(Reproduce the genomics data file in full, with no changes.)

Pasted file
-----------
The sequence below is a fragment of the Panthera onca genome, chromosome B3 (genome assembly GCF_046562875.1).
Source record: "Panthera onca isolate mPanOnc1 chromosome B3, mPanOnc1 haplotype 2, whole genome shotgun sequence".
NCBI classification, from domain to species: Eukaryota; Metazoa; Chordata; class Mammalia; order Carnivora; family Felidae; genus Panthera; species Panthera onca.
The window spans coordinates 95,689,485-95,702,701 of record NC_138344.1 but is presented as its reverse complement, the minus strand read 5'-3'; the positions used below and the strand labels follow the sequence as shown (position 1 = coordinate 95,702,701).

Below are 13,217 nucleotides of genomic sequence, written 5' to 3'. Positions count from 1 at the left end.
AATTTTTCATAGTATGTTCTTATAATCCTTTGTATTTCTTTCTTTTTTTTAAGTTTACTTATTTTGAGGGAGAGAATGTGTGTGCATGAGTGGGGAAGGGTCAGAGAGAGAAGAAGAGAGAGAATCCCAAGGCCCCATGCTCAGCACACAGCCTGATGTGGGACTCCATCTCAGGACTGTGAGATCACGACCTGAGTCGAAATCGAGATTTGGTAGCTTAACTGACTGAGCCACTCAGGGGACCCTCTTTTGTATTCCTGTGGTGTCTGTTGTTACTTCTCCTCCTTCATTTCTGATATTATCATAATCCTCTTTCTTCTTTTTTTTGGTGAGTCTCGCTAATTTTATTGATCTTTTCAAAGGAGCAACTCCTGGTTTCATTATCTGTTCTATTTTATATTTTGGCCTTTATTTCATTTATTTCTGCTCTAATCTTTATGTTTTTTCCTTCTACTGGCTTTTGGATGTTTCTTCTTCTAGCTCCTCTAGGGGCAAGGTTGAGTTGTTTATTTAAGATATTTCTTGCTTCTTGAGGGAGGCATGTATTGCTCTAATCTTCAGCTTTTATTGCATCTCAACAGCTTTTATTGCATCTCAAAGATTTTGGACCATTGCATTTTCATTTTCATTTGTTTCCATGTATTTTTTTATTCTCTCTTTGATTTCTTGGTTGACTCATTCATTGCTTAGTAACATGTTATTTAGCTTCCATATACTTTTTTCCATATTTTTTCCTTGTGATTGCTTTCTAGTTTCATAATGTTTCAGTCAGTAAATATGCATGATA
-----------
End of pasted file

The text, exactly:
The sequence below is a fragment of the Panthera onca genome, chromosome B3 (genome assembly GCF_046562875.1).
Source record: "Panthera onca isolate mPanOnc1 chromosome B3, mPanOnc1 haplotype 2, whole genome shotgun sequence".
NCBI classification, from domain to species: Eukaryota; Metazoa; Chordata; class Mammalia; order Carnivora; family Felidae; genus Panthera; species Panthera onca.
The window spans coordinates 95,689,485-95,702,701 of record NC_138344.1 but is presented as its reverse complement, the minus strand read 5'-3'; the positions used below and the strand labels follow the sequence as shown (position 1 = coordinate 95,702,701).

Below are 13,217 nucleotides of genomic sequence, written 5' to 3'. Positions count from 1 at the left end.
AATTTTTCATAGTATGTTCTTATAATCCTTTGTATTTCTTTCTTTTTTTTAAGTTTACTTATTTTGAGGGAGAGAATGTGTGTGCATGAGTGGGGAAGGGTCAGAGAGAGAAGAAGAGAGAGAATCCCAAGGCCCCATGCTCAGCACACAGCCTGATGTGGGACTCCATCTCAGGACTGTGAGATCACGACCTGAGTCGAAATCGAGATTTGGTAGCTTAACTGACTGAGCCACTCAGGGGACCCTCTTTTGTATTCCTGTGGTGTCTGTTGTTACTTCTCCTCCTTCATTTCTGATATTATCATAATCCTCTTTCTTCTTTTTTTTGGTGAGTCTCGCTAATTTTATTGATCTTTTCAAAGGAGCAACTCCTGGTTTCATTATCTGTTCTATTTTATATTTTGGCCTTTATTTCATTTATTTCTGCTCTAATCTTTATGTTTTTTCCTTCTACTGGCTTTTGGATGTTTCTTCTTCTAGCTCCTCTAGGGGCAAGGTTGAGTTGTTTATTTAAGATATTTCTTGCTTCTTGAGGGAGGCATGTATTGCTCTAATCTTCAGCTTTTATTGCATCTCAACAGCTTTTATTGCATCTCAAAGATTTTGGACCATTGCATTTTCATTTTCATTTGTTTCCATGTATTTTTTTATTCTCTCTTTGATTTCTTGGTTGACTCATTCATTGCTTAGTAACATGTTATTTAGCTTCCATATACTTTTTTCCATATTTTTTCCTTGTGATTGCTTTCTAGTTTCATAATGTTTCAGTCAGTAAATATGCATGATA